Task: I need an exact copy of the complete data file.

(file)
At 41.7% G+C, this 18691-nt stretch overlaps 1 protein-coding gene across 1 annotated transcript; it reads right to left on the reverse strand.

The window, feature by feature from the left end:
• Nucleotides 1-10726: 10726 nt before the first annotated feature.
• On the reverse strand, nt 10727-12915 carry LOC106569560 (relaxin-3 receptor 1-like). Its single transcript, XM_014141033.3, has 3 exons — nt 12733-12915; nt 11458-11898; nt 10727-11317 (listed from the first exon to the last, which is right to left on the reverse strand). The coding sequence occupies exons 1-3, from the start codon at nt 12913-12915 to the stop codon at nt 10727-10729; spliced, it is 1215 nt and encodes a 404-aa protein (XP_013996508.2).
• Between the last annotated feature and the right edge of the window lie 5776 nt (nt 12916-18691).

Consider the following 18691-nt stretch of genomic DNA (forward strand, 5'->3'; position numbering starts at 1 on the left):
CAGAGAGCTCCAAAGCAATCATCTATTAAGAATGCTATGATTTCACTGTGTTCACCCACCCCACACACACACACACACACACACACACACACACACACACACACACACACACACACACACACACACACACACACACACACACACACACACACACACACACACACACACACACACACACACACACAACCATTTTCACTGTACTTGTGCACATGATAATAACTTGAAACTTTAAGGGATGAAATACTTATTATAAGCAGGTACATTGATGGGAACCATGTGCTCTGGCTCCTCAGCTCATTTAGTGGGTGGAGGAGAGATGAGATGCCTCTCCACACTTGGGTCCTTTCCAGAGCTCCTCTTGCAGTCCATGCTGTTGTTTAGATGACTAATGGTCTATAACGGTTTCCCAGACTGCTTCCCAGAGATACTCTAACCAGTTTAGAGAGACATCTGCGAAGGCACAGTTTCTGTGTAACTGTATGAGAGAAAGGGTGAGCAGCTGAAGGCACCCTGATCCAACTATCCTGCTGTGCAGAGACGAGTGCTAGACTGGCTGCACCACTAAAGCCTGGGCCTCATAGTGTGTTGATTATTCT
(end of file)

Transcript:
At 41.7% G+C, this 18691-nt stretch overlaps 1 protein-coding gene across 1 annotated transcript; it reads right to left on the reverse strand.

The window, feature by feature from the left end:
• Nucleotides 1-10726: 10726 nt before the first annotated feature.
• On the reverse strand, nt 10727-12915 carry LOC106569560 (relaxin-3 receptor 1-like). Its single transcript, XM_014141033.3, has 3 exons — nt 12733-12915; nt 11458-11898; nt 10727-11317 (listed from the first exon to the last, which is right to left on the reverse strand). The coding sequence occupies exons 1-3, from the start codon at nt 12913-12915 to the stop codon at nt 10727-10729; spliced, it is 1215 nt and encodes a 404-aa protein (XP_013996508.2).
• Between the last annotated feature and the right edge of the window lie 5776 nt (nt 12916-18691).

Consider the following 18691-nt stretch of genomic DNA (forward strand, 5'->3'; position numbering starts at 1 on the left):
CAGAGAGCTCCAAAGCAATCATCTATTAAGAATGCTATGATTTCACTGTGTTCACCCACCCCACACACACACACACACACACACACACACACACACACACACACACACACACACACACACACACACACACACACACACACACACACACACACACACACACACACACACACACACACACACACACAACCATTTTCACTGTACTTGTGCACATGATAATAACTTGAAACTTTAAGGGATGAAATACTTATTATAAGCAGGTACATTGATGGGAACCATGTGCTCTGGCTCCTCAGCTCATTTAGTGGGTGGAGGAGAGATGAGATGCCTCTCCACACTTGGGTCCTTTCCAGAGCTCCTCTTGCAGTCCATGCTGTTGTTTAGATGACTAATGGTCTATAACGGTTTCCCAGACTGCTTCCCAGAGATACTCTAACCAGTTTAGAGAGACATCTGCGAAGGCACAGTTTCTGTGTAACTGTATGAGAGAAAGGGTGAGCAGCTGAAGGCACCCTGATCCAACTATCCTGCTGTGCAGAGACGAGTGCTAGACTGGCTGCACCACTAAAGCCTGGGCCTCATAGTGTGTTGATTATTCT